15

Here's how you get paint to stick to things. Scuff-sand. Paint cannot bond to a shiny surface; don't take my word on it, try to paint a mirror and see what happens. Paint wants to see a surface that looks like Swiss Alps on a microscopic level - lots of jaggies and crevasses for paint to flow into and bond in shear. To human eyes, that doesn't look ...


13

Any home improvement centre sells two essential things for this: painter's tape and plastic sheeting. Buy a thin plastic for the walls, and thicker one for the floor (or, better yet, use drop cloth for the floor). Buy wide painter's tape, it's much easier to use it to attach plastic sheets to walls, shower doors, etc. Tape and cover everything. There will ...


10

If you want a really nice job, get a drywall pole sander and give the wall a quick going over with 200-250 grit paper before priming, and before your final colour coat. Remember to wipe with a damp rag (use the pole sander if you like) before applying any paint/primer.


7

I have fixed paint similar to this in my current house. There were large areas where I could peel it off back to the plaster by hand or with a scraper. Your builder's first coat has failed to adhere to the plaster and now it's peeling off. This could have been caused by: Painting with full strength paint rather than a mist coat Painting before the plaster ...


6

There's one tip that was completely missed, and should have been at the start: When painting over a surface that has had to be repaired or was very dirty (scrub it clean first), get both the paint and the primer tinted to the same color. As long as you buy the paint/primer in the same brand and they are both the same base, you will have exact match. This ...


5

It makes me die a little inside when people paint over raw red brick.... That said, you tape and paper the walls where they meet the brick. Then you plastic from the paper as far out as you think you might overspray. You may even want to form a "curtain" out of the plastic to keep the brick in a make-shift paint booth. It is just as you would mask any ...


5

EDIT: Comments above say that you have 1-2" of water. There is no solution for this other than fixing the drain. (Or going to marine style doors with a raised threshold.) What I've describe below can mitigate minor flooding, but won't help with the serious issue you seem to be having. ORIGINAL ANSWER: The proper long term answer is to fix the the drain....


4

You didnt have to use a mop, for next time all you have to do is take a broom to it and sweep the dust off, put some primer on, wait for it to dry and then take a pole sander to it, and dust clumps left on the wall is forever gone.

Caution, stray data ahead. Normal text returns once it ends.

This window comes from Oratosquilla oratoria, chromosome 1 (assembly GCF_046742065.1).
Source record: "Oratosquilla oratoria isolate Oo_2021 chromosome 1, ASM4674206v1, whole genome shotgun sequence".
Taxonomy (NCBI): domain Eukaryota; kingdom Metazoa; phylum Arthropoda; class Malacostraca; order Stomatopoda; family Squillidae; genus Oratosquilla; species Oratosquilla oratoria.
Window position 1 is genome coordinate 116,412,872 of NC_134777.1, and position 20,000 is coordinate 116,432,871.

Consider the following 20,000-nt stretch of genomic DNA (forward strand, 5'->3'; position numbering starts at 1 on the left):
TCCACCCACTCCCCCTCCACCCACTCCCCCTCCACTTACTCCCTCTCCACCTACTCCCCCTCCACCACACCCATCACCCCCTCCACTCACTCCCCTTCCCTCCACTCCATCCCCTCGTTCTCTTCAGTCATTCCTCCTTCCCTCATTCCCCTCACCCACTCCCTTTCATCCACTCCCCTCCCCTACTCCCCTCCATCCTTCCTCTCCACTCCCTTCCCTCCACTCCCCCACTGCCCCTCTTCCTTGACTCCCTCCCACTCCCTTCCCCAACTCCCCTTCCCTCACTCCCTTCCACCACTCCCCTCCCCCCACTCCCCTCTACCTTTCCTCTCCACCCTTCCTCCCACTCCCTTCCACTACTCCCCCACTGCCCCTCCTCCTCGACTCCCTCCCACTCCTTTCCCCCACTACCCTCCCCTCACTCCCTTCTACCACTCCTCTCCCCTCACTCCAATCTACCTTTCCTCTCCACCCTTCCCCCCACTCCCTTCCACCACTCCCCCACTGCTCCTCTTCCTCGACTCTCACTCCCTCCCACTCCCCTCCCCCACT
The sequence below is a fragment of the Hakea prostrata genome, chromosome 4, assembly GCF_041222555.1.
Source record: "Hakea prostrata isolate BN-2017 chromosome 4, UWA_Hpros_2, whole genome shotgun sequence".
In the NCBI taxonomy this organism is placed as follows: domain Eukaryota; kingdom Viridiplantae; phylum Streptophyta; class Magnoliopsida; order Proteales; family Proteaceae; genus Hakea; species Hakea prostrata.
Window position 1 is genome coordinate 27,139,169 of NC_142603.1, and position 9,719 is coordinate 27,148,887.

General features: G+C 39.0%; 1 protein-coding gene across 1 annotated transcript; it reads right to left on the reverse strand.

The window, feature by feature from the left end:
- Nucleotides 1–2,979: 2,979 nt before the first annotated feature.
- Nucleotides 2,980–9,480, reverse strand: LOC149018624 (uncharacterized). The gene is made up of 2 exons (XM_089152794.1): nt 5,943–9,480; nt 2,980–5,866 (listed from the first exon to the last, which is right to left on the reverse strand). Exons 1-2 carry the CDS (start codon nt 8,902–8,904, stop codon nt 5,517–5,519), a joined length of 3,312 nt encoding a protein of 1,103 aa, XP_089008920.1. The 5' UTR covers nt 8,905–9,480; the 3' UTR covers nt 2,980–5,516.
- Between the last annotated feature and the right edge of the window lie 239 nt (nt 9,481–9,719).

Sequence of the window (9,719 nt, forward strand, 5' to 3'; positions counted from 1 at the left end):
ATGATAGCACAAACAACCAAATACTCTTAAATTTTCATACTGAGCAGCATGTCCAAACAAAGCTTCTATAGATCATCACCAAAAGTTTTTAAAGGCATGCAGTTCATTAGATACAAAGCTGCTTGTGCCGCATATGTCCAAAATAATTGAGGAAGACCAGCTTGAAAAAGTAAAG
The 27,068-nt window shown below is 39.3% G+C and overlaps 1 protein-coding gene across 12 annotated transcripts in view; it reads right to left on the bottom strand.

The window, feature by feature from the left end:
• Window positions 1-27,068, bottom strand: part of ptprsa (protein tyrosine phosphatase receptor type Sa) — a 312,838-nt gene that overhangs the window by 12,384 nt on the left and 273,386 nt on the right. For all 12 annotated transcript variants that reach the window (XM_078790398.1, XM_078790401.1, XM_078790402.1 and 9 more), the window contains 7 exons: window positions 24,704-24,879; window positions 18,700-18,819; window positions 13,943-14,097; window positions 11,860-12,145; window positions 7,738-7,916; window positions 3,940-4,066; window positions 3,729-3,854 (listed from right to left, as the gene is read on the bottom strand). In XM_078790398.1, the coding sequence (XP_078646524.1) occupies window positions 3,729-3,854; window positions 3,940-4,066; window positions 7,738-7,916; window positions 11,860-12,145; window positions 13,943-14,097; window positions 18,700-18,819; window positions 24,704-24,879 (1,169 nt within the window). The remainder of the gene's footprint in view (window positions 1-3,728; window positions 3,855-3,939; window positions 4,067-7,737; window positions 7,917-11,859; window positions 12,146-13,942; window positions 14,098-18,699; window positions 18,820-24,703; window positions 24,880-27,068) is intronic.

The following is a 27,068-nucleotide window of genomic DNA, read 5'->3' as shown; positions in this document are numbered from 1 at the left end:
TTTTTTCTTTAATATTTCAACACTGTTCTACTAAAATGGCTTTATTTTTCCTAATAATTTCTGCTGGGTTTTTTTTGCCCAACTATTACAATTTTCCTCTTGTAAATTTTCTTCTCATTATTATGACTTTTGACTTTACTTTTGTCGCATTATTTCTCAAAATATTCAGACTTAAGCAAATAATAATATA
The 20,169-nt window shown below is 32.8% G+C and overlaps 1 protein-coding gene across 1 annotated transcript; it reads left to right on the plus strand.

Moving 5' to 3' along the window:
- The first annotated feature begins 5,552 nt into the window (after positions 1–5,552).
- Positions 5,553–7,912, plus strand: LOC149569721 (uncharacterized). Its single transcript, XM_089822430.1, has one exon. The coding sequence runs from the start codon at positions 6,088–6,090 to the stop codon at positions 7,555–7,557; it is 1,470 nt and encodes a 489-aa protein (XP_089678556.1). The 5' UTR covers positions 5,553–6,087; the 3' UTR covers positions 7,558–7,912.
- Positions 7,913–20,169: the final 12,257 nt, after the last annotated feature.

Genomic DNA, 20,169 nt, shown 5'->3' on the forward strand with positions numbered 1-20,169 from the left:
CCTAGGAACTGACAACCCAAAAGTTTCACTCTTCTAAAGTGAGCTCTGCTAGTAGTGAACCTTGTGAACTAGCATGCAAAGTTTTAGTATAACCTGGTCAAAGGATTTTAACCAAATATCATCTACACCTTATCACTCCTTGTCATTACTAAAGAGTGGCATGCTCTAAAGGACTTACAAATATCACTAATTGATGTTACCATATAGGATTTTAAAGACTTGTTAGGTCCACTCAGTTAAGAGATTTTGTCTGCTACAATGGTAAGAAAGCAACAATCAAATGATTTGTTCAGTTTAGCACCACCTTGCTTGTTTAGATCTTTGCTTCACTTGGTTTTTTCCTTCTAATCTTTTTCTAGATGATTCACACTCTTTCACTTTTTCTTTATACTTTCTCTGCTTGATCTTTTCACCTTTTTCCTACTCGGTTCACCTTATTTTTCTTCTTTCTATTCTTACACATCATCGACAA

3

One paint company defines the various finishes as follows: Satin: A finish with a low luster appearance. Washable surface, reflects some light. Semi-Gloss: A finish that has noticable gloss and sheen. Washable, sometimes scrubbable surface, but shows surface imperfections. Reflects light noticeably Eggshell / Low Gloss: A finish ½ way between ...


3

I'd suggest a quality primer (Killz would be a good brand) and then a high-gloss latex, perhaps with an anti-mildew additive (most paint departments will have anti-mildew bases designed for high moisture areas).


3

Overspray can be managed with masking on the sides with kraft paper made explicitly for this purpose. For floors and / or large wall areas you can also use poly plastic that comes on large rolls with the plastic up to 12 feet wide


3

HVAC Open cold air returns Prep humidifier: Open intake, turn on water, set thermostat Change furnace filter Test furnace Electrical Shut off A/C circuit breaker If you have baseboard heaters, turn on any circuit breakers, test heaters Do you have a generator? Does it start? Do you have a plan to connect it if needed? Outside Clean out my garage so I ...


3

TSP and a sponge mop. Wash the walls once with a TSP solution, then again with clean water to remove any soapy residue. This stuff really works, so that means if you've sensitive skin, wear those big rubber cleaning gloves.


3

This is a subjective question, but ideally any paint that's not well-bonded should be removed. Eventually it'll flake off as well. That said, there's always a balancing act to be done. You'll have to assess the situation and proceed accordingly. It may not be economically practical to strip the paint entirely, depending on intended lifetime of the siding, ...


3

Based on what I've seen in the pictures I'd say you have two option: 1) get a sander and sand the entire deck or 2) get two gallons of stain remover and spray in on the entire deck and scrape it all off. Deck stains are most durable when applied to wood and coating new stain over bare wood and then wood with old stain won't give you the results you want. ...


2

You can mix some of your paint with the primer to tint it to the final color hue. This has always worked for me. This is a good method if the paint change is a drastic one.